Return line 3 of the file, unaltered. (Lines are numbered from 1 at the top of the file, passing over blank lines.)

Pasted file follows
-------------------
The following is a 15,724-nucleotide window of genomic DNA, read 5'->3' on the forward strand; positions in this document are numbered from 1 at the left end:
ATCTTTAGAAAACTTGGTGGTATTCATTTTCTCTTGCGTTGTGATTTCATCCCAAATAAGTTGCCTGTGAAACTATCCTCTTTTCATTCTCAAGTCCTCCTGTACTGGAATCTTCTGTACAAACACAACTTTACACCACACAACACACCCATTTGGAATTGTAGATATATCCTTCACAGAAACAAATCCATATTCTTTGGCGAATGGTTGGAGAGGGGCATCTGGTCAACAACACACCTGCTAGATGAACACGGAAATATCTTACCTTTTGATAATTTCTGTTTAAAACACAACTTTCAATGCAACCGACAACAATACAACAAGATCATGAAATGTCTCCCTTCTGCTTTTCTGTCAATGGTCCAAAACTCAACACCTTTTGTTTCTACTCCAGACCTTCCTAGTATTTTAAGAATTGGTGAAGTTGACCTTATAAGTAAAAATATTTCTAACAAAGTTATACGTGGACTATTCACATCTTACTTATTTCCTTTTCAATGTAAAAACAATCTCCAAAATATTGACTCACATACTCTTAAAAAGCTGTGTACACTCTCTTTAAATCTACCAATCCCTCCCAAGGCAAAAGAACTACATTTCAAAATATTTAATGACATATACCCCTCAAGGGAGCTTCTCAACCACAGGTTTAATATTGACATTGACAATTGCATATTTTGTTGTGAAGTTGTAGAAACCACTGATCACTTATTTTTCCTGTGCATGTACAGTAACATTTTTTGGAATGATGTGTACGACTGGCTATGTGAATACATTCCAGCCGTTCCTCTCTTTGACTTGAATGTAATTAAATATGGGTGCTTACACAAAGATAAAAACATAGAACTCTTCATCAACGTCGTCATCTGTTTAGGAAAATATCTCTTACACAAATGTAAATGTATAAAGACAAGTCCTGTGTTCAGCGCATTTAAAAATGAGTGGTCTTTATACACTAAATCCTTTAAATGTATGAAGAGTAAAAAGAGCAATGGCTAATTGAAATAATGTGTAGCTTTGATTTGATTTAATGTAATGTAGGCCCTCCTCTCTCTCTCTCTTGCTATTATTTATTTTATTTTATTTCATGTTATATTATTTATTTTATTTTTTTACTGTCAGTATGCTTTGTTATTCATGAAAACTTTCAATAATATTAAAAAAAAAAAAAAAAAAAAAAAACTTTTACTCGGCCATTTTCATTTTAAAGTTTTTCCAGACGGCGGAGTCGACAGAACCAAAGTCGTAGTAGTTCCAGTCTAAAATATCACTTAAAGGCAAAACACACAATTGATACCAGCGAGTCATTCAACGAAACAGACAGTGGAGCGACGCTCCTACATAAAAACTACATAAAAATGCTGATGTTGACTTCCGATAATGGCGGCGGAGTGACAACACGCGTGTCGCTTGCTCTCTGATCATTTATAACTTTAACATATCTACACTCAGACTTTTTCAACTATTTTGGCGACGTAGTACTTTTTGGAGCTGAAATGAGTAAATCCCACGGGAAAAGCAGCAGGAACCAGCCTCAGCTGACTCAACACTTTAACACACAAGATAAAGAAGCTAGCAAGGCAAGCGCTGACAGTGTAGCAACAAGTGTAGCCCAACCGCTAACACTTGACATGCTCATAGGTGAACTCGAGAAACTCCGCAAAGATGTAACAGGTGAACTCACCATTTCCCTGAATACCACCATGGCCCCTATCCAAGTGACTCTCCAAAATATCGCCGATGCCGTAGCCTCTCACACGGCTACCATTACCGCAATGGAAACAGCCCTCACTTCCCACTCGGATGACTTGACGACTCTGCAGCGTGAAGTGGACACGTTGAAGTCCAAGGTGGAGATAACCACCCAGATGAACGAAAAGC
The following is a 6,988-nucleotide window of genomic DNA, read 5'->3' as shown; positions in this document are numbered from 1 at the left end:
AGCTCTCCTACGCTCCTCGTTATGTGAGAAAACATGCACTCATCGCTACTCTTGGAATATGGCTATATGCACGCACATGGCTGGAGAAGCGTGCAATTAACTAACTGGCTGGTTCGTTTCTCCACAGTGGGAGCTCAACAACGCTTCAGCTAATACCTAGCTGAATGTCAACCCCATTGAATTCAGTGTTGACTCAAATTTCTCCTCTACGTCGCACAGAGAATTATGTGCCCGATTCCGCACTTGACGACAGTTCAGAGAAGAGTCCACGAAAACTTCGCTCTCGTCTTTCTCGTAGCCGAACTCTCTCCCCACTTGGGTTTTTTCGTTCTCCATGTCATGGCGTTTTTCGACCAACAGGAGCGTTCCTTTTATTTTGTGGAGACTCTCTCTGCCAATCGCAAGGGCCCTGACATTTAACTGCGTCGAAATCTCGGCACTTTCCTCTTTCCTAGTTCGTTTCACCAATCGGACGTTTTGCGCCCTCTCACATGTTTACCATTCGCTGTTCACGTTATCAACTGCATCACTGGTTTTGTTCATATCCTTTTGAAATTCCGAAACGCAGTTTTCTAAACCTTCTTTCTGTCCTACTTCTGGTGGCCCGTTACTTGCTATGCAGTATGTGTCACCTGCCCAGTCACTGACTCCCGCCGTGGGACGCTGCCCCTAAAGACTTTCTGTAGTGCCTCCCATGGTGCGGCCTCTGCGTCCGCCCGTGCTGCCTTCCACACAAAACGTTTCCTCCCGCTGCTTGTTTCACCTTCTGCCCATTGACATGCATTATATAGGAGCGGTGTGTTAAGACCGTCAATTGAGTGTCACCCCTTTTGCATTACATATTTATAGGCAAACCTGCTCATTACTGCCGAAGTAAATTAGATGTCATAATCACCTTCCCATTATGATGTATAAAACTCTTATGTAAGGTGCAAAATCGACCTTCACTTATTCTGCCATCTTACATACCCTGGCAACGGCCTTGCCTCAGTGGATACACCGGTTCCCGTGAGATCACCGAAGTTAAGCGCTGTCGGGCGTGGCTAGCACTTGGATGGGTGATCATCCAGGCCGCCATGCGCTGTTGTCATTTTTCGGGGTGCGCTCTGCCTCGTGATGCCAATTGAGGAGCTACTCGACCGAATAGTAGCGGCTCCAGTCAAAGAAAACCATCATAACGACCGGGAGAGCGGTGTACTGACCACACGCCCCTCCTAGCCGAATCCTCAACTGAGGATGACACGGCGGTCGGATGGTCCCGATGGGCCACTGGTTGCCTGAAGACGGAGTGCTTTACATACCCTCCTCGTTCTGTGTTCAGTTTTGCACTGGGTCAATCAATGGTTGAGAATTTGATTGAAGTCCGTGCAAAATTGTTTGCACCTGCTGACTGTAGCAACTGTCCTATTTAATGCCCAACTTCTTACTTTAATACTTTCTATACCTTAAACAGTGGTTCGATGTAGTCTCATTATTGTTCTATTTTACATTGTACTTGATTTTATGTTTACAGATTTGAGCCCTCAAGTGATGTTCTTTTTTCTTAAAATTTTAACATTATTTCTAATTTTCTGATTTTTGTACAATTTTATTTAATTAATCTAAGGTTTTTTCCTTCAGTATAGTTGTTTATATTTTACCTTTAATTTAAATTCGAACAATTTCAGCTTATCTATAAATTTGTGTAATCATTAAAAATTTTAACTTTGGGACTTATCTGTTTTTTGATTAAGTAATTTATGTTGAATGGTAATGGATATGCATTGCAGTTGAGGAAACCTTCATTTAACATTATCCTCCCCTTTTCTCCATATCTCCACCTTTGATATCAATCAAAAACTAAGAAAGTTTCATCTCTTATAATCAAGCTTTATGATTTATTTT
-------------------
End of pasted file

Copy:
The following is a 6,988-nucleotide window of genomic DNA, read 5'->3' as shown; positions in this document are numbered from 1 at the left end: